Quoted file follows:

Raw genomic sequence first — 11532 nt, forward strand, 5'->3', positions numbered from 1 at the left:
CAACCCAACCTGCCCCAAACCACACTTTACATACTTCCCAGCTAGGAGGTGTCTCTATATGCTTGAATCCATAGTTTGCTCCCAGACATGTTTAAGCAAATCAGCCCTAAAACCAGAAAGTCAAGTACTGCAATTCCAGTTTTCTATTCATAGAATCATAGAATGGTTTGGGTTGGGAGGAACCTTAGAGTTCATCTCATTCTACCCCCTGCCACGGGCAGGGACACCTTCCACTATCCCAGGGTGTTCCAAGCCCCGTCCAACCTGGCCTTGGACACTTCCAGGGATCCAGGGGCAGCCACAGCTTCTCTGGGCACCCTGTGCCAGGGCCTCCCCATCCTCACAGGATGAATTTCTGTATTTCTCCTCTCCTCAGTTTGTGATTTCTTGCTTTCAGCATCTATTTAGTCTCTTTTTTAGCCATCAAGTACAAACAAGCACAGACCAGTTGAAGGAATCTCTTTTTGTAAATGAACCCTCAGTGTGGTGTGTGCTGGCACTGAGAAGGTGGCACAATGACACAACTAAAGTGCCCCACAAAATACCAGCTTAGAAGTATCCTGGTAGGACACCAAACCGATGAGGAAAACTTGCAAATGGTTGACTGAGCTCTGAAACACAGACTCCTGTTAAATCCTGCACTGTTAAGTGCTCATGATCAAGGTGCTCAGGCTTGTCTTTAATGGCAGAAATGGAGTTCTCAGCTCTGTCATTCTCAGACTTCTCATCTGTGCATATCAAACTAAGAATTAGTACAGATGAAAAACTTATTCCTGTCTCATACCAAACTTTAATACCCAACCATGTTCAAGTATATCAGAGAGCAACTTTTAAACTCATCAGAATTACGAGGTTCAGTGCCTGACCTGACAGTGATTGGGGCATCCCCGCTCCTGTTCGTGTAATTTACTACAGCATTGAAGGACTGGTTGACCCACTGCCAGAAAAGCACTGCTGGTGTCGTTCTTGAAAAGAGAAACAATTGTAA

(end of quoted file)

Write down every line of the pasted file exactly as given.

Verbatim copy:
Raw genomic sequence first — 11532 nt, forward strand, 5'->3', positions numbered from 1 at the left:
CAACCCAACCTGCCCCAAACCACACTTTACATACTTCCCAGCTAGGAGGTGTCTCTATATGCTTGAATCCATAGTTTGCTCCCAGACATGTTTAAGCAAATCAGCCCTAAAACCAGAAAGTCAAGTACTGCAATTCCAGTTTTCTATTCATAGAATCATAGAATGGTTTGGGTTGGGAGGAACCTTAGAGTTCATCTCATTCTACCCCCTGCCACGGGCAGGGACACCTTCCACTATCCCAGGGTGTTCCAAGCCCCGTCCAACCTGGCCTTGGACACTTCCAGGGATCCAGGGGCAGCCACAGCTTCTCTGGGCACCCTGTGCCAGGGCCTCCCCATCCTCACAGGATGAATTTCTGTATTTCTCCTCTCCTCAGTTTGTGATTTCTTGCTTTCAGCATCTATTTAGTCTCTTTTTTAGCCATCAAGTACAAACAAGCACAGACCAGTTGAAGGAATCTCTTTTTGTAAATGAACCCTCAGTGTGGTGTGTGCTGGCACTGAGAAGGTGGCACAATGACACAACTAAAGTGCCCCACAAAATACCAGCTTAGAAGTATCCTGGTAGGACACCAAACCGATGAGGAAAACTTGCAAATGGTTGACTGAGCTCTGAAACACAGACTCCTGTTAAATCCTGCACTGTTAAGTGCTCATGATCAAGGTGCTCAGGCTTGTCTTTAATGGCAGAAATGGAGTTCTCAGCTCTGTCATTCTCAGACTTCTCATCTGTGCATATCAAACTAAGAATTAGTACAGATGAAAAACTTATTCCTGTCTCATACCAAACTTTAATACCCAACCATGTTCAAGTATATCAGAGAGCAACTTTTAAACTCATCAGAATTACGAGGTTCAGTGCCTGACCTGACAGTGATTGGGGCATCCCCGCTCCTGTTCGTGTAATTTACTACAGCATTGAAGGACTGGTTGACCCACTGCCAGAAAAGCACTGCTGGTGTCGTTCTTGAAAAGAGAAACAATTGTAA